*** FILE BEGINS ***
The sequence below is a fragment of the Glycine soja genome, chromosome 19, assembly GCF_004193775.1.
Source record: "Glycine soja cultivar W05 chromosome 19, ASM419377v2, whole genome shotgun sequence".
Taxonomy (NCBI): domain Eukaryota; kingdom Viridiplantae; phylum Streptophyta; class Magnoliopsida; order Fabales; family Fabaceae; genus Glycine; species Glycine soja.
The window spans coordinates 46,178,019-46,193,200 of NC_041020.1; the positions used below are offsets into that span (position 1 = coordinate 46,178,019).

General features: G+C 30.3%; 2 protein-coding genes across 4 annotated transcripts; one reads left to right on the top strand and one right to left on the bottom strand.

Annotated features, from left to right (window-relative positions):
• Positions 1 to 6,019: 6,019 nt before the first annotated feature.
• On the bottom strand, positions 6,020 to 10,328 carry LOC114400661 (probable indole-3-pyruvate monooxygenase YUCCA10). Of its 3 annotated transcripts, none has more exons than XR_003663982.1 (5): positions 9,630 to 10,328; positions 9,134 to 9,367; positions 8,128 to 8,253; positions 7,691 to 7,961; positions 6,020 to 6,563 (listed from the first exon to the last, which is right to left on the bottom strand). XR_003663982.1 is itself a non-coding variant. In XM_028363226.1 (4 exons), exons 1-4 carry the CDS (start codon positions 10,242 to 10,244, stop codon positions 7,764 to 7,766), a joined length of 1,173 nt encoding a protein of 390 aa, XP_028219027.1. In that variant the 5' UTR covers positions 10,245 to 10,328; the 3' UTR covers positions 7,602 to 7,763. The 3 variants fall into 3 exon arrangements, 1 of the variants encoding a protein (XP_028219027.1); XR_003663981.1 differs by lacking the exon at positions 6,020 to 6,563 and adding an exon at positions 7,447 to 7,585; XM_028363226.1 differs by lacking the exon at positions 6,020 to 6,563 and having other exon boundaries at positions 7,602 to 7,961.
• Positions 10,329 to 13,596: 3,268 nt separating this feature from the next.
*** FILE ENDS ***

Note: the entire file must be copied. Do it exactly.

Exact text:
The sequence below is a fragment of the Glycine soja genome, chromosome 19, assembly GCF_004193775.1.
Source record: "Glycine soja cultivar W05 chromosome 19, ASM419377v2, whole genome shotgun sequence".
Taxonomy (NCBI): domain Eukaryota; kingdom Viridiplantae; phylum Streptophyta; class Magnoliopsida; order Fabales; family Fabaceae; genus Glycine; species Glycine soja.
The window spans coordinates 46,178,019-46,193,200 of NC_041020.1; the positions used below are offsets into that span (position 1 = coordinate 46,178,019).

General features: G+C 30.3%; 2 protein-coding genes across 4 annotated transcripts; one reads left to right on the top strand and one right to left on the bottom strand.

Annotated features, from left to right (window-relative positions):
• Positions 1 to 6,019: 6,019 nt before the first annotated feature.
• On the bottom strand, positions 6,020 to 10,328 carry LOC114400661 (probable indole-3-pyruvate monooxygenase YUCCA10). Of its 3 annotated transcripts, none has more exons than XR_003663982.1 (5): positions 9,630 to 10,328; positions 9,134 to 9,367; positions 8,128 to 8,253; positions 7,691 to 7,961; positions 6,020 to 6,563 (listed from the first exon to the last, which is right to left on the bottom strand). XR_003663982.1 is itself a non-coding variant. In XM_028363226.1 (4 exons), exons 1-4 carry the CDS (start codon positions 10,242 to 10,244, stop codon positions 7,764 to 7,766), a joined length of 1,173 nt encoding a protein of 390 aa, XP_028219027.1. In that variant the 5' UTR covers positions 10,245 to 10,328; the 3' UTR covers positions 7,602 to 7,763. The 3 variants fall into 3 exon arrangements, 1 of the variants encoding a protein (XP_028219027.1); XR_003663981.1 differs by lacking the exon at positions 6,020 to 6,563 and adding an exon at positions 7,447 to 7,585; XM_028363226.1 differs by lacking the exon at positions 6,020 to 6,563 and having other exon boundaries at positions 7,602 to 7,961.
• Positions 10,329 to 13,596: 3,268 nt separating this feature from the next.